How big really? – Compare & Contrast with Google Maps
From BBC Dimensions, this site provides a library of overlays that users can then place over any location around the world to compare and contrast. HBR currently has nine different categories of overlays to choose from including space, ancient worlds, and environmental disasters. Once you have chosen an overlay, specify where you would like the overlay to be placed by entering the name of a town, city, or even your own zip code!
Some questions to get the ideas flowing:
- What would it be like if the moon was sitting in your back yard?
- What would the extent of the damage be if the Gulf Oil Spill happened at your favorite swimming spot?
- What would school be like if the Roman Colosseum had been built where the athletic field is now?
Thanks to Freetech4teachers for tweeting out this great resource.
Timelapse – Landsat satellite images of climate change
With the help of Google Earth, Timelapse shows amazing growth and/or change over time on a variety of topics. See how these satellite images have been put together to show change over time in such places as: The deforestation of the Amazon rain forest, urban development around Las Vegas, the reduction of the Mendenhall Glacier, and more. The site also includes several galleries of satellite images and a summary of how satellite and mapping technology have helped us to better understand our impact on the world.
- These animated images touch on some pretty heavy topics such as global warming, urban growth, deforestation, etc. These would be great topics for students to debate on.
- Use the imagery as prompts for creative writing or persuasive essay assignments.
- Consider having students conduct their own time lapse project over the course of a week, month, or the school year.
Here’s an example
Historic Places – Maps with all historic places in the United States and Canada
Historic Places, using the power of Google Maps, has created an interactive map with points labeling over 100,000 historical places across North America. Green dots on the map represent places within Canada’s boarders; red dots within the U.S. Clicking on a dot reveals the name of the historic place, its address, the state, province, or territory it is located in, and a link to more information on the place. Some sites provide more information than others, with some also providing links to other related websites when possible. Users can zoom in and out of the map, and type keywords into the search bar to look for sites in and around specific locations.
- This site could be a great resource for students conducting research on historical topics within the U.S. and Canada. Use the site to collect basic geographical information and find links to primary source websites to help jump-start their research.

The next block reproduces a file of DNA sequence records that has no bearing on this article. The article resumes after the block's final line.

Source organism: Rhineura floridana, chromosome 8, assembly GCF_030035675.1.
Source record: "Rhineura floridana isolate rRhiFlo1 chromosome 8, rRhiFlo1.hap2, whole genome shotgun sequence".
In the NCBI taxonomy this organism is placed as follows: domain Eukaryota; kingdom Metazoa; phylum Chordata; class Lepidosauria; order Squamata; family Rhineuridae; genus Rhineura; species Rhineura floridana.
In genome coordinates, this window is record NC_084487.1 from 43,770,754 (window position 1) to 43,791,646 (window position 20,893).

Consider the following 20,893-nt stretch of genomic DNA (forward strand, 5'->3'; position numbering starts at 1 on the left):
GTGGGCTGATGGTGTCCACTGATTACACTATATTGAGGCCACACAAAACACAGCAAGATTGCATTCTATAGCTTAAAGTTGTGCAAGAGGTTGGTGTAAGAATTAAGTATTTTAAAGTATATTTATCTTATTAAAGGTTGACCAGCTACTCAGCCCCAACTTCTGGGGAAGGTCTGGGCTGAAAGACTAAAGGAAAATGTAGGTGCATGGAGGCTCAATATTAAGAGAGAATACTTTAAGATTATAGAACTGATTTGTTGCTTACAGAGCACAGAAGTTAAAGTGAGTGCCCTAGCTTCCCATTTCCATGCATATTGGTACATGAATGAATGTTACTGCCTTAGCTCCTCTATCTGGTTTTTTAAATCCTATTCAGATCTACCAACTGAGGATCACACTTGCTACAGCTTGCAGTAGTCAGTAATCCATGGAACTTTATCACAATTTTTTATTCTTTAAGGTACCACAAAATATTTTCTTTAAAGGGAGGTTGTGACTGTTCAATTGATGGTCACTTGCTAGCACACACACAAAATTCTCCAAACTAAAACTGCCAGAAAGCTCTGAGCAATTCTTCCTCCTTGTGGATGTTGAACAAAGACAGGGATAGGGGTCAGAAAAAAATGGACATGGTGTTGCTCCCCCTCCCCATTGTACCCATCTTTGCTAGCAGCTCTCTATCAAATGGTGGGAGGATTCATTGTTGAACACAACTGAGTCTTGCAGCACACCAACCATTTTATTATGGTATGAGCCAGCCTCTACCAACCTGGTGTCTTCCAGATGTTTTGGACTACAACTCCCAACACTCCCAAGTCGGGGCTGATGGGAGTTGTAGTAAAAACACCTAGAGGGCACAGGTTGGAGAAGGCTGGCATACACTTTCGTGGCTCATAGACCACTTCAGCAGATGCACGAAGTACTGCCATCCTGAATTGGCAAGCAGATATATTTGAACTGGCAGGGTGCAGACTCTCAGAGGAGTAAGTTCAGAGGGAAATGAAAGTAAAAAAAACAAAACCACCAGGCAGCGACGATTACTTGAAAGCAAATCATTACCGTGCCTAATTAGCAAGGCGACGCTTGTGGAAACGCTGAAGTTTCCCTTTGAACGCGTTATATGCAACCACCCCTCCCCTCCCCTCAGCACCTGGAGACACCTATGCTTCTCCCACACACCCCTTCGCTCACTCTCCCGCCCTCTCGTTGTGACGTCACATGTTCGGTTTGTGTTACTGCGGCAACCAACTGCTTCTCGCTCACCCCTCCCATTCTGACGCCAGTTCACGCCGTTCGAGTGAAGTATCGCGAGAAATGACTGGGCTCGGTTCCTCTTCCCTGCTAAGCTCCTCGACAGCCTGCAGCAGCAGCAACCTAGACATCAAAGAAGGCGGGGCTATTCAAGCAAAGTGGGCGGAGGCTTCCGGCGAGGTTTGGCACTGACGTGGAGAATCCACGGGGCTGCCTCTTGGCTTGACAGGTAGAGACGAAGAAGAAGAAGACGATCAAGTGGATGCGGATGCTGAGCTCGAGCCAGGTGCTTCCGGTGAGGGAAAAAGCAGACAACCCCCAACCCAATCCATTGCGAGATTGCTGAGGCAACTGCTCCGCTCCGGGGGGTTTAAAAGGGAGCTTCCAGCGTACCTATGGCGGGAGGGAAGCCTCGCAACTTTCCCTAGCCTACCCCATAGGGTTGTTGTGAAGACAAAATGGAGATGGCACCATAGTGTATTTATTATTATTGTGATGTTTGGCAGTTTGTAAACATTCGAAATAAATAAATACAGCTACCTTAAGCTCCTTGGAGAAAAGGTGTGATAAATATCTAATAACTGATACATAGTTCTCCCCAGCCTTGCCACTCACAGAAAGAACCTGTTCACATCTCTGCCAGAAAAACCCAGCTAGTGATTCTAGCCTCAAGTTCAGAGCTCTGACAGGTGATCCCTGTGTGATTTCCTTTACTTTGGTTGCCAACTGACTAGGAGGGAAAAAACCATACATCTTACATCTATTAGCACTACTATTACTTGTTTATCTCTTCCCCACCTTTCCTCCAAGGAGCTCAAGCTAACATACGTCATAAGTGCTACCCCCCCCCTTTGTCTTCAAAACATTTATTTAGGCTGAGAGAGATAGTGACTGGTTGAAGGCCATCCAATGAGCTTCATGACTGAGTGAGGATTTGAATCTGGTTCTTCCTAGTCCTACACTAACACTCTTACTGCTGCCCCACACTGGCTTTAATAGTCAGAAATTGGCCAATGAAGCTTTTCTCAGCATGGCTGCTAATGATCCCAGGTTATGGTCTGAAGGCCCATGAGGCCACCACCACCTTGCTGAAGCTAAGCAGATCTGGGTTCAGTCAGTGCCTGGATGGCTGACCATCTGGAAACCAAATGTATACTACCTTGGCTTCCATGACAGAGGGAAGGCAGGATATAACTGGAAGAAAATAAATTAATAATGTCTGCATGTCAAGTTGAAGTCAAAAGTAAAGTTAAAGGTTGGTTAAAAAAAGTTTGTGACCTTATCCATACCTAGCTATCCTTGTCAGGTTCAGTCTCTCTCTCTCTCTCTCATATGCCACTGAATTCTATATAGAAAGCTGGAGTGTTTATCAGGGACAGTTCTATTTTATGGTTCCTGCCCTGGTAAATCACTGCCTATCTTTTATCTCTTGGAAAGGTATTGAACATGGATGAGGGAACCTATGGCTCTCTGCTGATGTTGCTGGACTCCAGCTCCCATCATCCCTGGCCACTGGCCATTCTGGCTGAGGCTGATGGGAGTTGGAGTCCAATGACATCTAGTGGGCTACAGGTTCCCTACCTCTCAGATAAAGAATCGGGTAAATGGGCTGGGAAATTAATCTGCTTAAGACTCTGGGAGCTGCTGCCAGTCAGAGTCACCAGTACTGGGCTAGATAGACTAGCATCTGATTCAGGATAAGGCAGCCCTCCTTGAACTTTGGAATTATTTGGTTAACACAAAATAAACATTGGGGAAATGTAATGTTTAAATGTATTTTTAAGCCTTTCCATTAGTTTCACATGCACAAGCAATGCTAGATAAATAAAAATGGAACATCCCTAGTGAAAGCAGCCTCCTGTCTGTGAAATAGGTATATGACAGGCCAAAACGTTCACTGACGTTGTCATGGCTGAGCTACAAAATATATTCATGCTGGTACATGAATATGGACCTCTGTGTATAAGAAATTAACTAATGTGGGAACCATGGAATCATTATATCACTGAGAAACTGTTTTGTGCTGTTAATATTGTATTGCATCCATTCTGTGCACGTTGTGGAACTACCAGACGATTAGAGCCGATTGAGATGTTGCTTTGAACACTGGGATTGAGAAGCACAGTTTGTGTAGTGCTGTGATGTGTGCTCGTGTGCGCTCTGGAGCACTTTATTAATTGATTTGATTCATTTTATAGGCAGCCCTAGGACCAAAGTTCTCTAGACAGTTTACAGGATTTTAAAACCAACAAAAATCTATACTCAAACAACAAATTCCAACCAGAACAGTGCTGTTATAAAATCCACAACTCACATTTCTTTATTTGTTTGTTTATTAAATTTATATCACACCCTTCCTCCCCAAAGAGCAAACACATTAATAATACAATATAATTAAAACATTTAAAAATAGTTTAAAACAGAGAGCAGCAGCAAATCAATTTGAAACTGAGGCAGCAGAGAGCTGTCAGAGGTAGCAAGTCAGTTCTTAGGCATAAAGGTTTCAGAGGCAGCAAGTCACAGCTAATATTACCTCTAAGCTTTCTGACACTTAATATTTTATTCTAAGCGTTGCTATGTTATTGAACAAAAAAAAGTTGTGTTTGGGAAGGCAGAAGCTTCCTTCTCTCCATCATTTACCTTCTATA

Thanks goes to FreeTech4Teachers.com for sharing this find.
Clouds Over Cuba – A documentary of the Cuban Missile Crisis
Produced by the John F. Kennedy Memorial Library and Museum, this interactive site chronicles the events leading up to and following the Cuban Missile Crisis that took place in the early 1960’s. The site tells the story via a 25-minute documentary video, divided into seven chapters. Of particular note is chapter six ‘What If?’ where they look at an alternate future when we were unable to avoid a nuclear conflict. Where the site really shows its strength is in the supplemental material provided which includes documents, photos, audio clips, and film footage of people, places, and events. As you progress through the documentary, the site will add these items to your dossier for reference later. In addition, the site has a mobile component so that, with a special pin number from the site, you can access the film and items in your dossier from your mobile phone.
- This is an amazing primary reference resource for students researching topics from this era. The potential for numerous class discussions surrounding the decisions made, the people involved, and the consequences are almost boundless.
- The chapter about an alternative ending to this conflict is very powerful and emotional at times. As always, it is recommended that teachers preview the content and use their own judgement in how to use this and if any preparation should be done prior to student access.
Population Pyramids provides a simple interactive graph of population demographics based on world statistics. Use the alphabetical timeline to narrow the data range to specific regions, continents, or countries. Use the annual drop-down menu or click on the timeline graph to adjust the graphic on the left to a specific year, from 1950 up to present day and predicted results to the year 2100. Hover your cursor over the demographics chart to see the percentages based on age range and gender.